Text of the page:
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C O U R S E 
The Modern World: Global History since 1760
Prof. Philip Zelikow, University of Virginia
C O U R S E   L E C T U R E 
1950-1954: The H-Bomb and the Nuclear Revolution
Notes taken on July 7, 2014 by Edward Tanguay
at first the atom bomb was just a colossal kind of destructive force, but then they became bigger than that
from 1945 to 1949 only the United States had them
this was a reassuring monopoly
the Americans didn't feel that they had to build up the rest of their conventional forces as much
considered putting atomic bombs and this technology under international control
a Quixotic notion but intellectually important
many of these ideas remain relevant today
failed to control the fission bomb
one ton of TNT will level a typical 5-story building
the atomic bomb had the destructive power of 10,000 tons of TNT
delivered in state-of-the-art bombers such as the B-29
a B-29 crashed in the Soviet Union in 1944 and the Soviets built a copy of it
atomic bombs have their effects in three ways:
1. heat
2. blast
3. radiation
including the radiation of all the particles thrown up by the blast which drift in the prevailing winds until the lethality of that radiation dissipates (fallout)
highly deadly radius of explosion of approximately one mile
1949 United States lost the monopoly of the atomic bomb
what did this mean to the way the United States defended itself?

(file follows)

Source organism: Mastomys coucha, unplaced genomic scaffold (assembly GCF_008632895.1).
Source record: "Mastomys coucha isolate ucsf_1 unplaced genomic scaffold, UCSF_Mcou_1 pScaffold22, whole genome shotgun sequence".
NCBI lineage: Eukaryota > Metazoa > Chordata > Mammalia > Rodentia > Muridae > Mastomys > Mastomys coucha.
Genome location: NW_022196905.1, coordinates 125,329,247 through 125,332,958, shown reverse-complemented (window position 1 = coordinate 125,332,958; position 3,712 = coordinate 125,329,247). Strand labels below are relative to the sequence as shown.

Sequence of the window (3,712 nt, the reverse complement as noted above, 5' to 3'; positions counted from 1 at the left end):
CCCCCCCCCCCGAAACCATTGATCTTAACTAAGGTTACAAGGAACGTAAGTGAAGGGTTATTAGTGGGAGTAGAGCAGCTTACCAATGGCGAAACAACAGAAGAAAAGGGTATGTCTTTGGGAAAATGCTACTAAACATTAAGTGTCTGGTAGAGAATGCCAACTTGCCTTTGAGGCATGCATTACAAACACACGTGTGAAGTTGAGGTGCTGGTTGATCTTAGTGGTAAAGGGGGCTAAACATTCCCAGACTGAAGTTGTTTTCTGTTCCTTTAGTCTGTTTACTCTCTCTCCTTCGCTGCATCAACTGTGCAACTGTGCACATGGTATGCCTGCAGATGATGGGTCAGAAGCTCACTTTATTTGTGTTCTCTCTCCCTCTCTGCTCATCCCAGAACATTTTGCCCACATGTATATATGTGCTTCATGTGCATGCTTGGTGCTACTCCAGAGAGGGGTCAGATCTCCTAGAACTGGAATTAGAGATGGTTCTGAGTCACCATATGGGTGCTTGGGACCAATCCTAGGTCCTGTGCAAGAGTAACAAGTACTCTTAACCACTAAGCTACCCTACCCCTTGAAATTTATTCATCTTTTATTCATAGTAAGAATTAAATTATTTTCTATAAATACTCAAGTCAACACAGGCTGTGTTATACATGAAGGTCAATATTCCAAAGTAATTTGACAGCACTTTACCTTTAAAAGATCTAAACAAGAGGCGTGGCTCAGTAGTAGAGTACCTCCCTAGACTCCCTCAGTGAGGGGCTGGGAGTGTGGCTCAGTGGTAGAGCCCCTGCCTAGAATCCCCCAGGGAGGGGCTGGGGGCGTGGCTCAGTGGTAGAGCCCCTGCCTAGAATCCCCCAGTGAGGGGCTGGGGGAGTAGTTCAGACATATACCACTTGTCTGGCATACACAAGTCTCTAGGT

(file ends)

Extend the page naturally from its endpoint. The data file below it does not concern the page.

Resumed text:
the need to develop much larger conventional forces, since atomic bomb is no longer a trump card
took up the possibility of developing a fusion bomb, a thermonuclear bomb
use the fission reaction to create a fusion reaction
these were fission/fusion bombs, sometimes called hydrogen bombs, were vastly more powerful
code name "The Super"
the Soviets were developing their own thermonuclear weapons as well
a year or two behind the Americans
the progress of these technical developments created windows of vulnerability and windows of opportunity
1949-1954: American window of opportunity in Cold War
both sides have nuclear weapons but Americans have more powerful conventional forces
1950 NSC 68 document
we have to spend more money on conventional forces because the Soviets have cancelled out our atomic advantage
the decisions on big defense spending doesn't come until the Korean war, but then it increases rapidly
Soviets moved too soon in supporting Korea since it caused America to begin defending Taiwan and Vietnam, something they weren't doing before
1953: Eisenhower comes into office
we now have new technology, e.g. the B-47 jet-powered bomber
some advisers were in favor of launching a preventive war against the Soviet Union
Eisenhower weighs the risks and decides on a policy of detainment plus deterrence
he was going to threaten nuclear war in order to avoid any war at all
April 1954: Hydrogen bomb
Hiroshima atomic bomb: 10,000 tons of TNT
Hydrogen bomb had 1 million tons of TNT
100 times that of the atomic bomb
lethal radius
atomic bomb: 1 mile from blast
hydrogen bomb: 7 miles from blast
150 square miles of high lethality
plus much greater radioactive fallout
hydrogen bombs don't just damage parts of cities but obliterate entire cities